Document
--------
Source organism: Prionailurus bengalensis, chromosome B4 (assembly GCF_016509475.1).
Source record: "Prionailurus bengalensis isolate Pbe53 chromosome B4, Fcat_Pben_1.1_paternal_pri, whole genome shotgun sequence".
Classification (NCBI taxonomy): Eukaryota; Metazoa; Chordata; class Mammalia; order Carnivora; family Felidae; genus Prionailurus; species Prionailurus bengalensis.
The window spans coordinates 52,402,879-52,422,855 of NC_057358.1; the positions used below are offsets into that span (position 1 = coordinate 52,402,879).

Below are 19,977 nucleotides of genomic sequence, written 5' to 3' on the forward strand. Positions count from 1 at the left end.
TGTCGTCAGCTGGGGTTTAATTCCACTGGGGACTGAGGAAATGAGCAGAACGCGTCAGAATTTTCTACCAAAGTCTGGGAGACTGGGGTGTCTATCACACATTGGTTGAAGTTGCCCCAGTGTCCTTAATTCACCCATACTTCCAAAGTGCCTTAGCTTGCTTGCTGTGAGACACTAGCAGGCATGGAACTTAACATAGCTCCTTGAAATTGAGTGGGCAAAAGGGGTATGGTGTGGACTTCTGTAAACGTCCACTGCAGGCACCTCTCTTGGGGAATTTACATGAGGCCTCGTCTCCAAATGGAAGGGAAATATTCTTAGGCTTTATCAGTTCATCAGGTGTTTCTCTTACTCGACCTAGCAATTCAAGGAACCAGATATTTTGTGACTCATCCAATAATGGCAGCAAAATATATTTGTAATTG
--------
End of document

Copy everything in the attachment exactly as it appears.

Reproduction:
Source organism: Prionailurus bengalensis, chromosome B4 (assembly GCF_016509475.1).
Source record: "Prionailurus bengalensis isolate Pbe53 chromosome B4, Fcat_Pben_1.1_paternal_pri, whole genome shotgun sequence".
Classification (NCBI taxonomy): Eukaryota; Metazoa; Chordata; class Mammalia; order Carnivora; family Felidae; genus Prionailurus; species Prionailurus bengalensis.
The window spans coordinates 52,402,879-52,422,855 of NC_057358.1; the positions used below are offsets into that span (position 1 = coordinate 52,402,879).

Below are 19,977 nucleotides of genomic sequence, written 5' to 3' on the forward strand. Positions count from 1 at the left end.
TGTCGTCAGCTGGGGTTTAATTCCACTGGGGACTGAGGAAATGAGCAGAACGCGTCAGAATTTTCTACCAAAGTCTGGGAGACTGGGGTGTCTATCACACATTGGTTGAAGTTGCCCCAGTGTCCTTAATTCACCCATACTTCCAAAGTGCCTTAGCTTGCTTGCTGTGAGACACTAGCAGGCATGGAACTTAACATAGCTCCTTGAAATTGAGTGGGCAAAAGGGGTATGGTGTGGACTTCTGTAAACGTCCACTGCAGGCACCTCTCTTGGGGAATTTACATGAGGCCTCGTCTCCAAATGGAAGGGAAATATTCTTAGGCTTTATCAGTTCATCAGGTGTTTCTCTTACTCGACCTAGCAATTCAAGGAACCAGATATTTTGTGACTCATCCAATAATGGCAGCAAAATATATTTGTAATTG